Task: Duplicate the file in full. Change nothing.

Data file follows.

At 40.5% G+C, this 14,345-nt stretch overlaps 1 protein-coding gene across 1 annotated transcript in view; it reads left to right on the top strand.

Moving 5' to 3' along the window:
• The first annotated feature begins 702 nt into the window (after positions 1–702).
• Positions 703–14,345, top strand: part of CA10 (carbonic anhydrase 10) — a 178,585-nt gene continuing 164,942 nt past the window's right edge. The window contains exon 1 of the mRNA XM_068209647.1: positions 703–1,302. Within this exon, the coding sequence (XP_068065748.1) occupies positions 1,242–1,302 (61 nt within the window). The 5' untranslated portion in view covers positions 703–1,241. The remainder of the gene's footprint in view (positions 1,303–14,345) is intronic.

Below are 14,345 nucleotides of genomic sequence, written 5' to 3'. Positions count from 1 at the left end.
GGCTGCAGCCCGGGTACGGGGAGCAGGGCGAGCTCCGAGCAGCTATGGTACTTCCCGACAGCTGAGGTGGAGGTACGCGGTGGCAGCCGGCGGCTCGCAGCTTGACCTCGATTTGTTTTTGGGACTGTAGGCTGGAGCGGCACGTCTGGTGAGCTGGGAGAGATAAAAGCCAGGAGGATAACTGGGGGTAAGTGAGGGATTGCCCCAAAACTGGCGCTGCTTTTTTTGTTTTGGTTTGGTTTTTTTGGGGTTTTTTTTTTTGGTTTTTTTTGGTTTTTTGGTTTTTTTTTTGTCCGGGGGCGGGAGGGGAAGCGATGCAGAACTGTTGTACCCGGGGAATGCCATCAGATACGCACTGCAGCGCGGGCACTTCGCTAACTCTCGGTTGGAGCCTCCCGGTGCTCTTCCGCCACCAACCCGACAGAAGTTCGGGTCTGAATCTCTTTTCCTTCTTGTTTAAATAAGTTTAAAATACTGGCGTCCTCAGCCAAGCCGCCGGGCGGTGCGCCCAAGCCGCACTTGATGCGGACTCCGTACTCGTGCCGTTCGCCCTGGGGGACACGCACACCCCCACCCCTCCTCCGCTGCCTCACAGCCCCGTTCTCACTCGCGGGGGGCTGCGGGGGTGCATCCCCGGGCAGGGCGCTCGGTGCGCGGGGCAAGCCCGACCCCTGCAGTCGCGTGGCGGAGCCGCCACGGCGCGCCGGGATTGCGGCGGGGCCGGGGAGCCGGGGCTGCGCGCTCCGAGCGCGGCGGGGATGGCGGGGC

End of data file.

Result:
At 40.5% G+C, this 14,345-nt stretch overlaps 1 protein-coding gene across 1 annotated transcript in view; it reads left to right on the top strand.

Moving 5' to 3' along the window:
• The first annotated feature begins 702 nt into the window (after positions 1–702).
• Positions 703–14,345, top strand: part of CA10 (carbonic anhydrase 10) — a 178,585-nt gene continuing 164,942 nt past the window's right edge. The window contains exon 1 of the mRNA XM_068209647.1: positions 703–1,302. Within this exon, the coding sequence (XP_068065748.1) occupies positions 1,242–1,302 (61 nt within the window). The 5' untranslated portion in view covers positions 703–1,241. The remainder of the gene's footprint in view (positions 1,303–14,345) is intronic.

Below are 14,345 nucleotides of genomic sequence, written 5' to 3'. Positions count from 1 at the left end.
GGCTGCAGCCCGGGTACGGGGAGCAGGGCGAGCTCCGAGCAGCTATGGTACTTCCCGACAGCTGAGGTGGAGGTACGCGGTGGCAGCCGGCGGCTCGCAGCTTGACCTCGATTTGTTTTTGGGACTGTAGGCTGGAGCGGCACGTCTGGTGAGCTGGGAGAGATAAAAGCCAGGAGGATAACTGGGGGTAAGTGAGGGATTGCCCCAAAACTGGCGCTGCTTTTTTTGTTTTGGTTTGGTTTTTTTGGGGTTTTTTTTTTTGGTTTTTTTTGGTTTTTTGGTTTTTTTTTTGTCCGGGGGCGGGAGGGGAAGCGATGCAGAACTGTTGTACCCGGGGAATGCCATCAGATACGCACTGCAGCGCGGGCACTTCGCTAACTCTCGGTTGGAGCCTCCCGGTGCTCTTCCGCCACCAACCCGACAGAAGTTCGGGTCTGAATCTCTTTTCCTTCTTGTTTAAATAAGTTTAAAATACTGGCGTCCTCAGCCAAGCCGCCGGGCGGTGCGCCCAAGCCGCACTTGATGCGGACTCCGTACTCGTGCCGTTCGCCCTGGGGGACACGCACACCCCCACCCCTCCTCCGCTGCCTCACAGCCCCGTTCTCACTCGCGGGGGGCTGCGGGGGTGCATCCCCGGGCAGGGCGCTCGGTGCGCGGGGCAAGCCCGACCCCTGCAGTCGCGTGGCGGAGCCGCCACGGCGCGCCGGGATTGCGGCGGGGCCGGGGAGCCGGGGCTGCGCGCTCCGAGCGCGGCGGGGATGGCGGGGC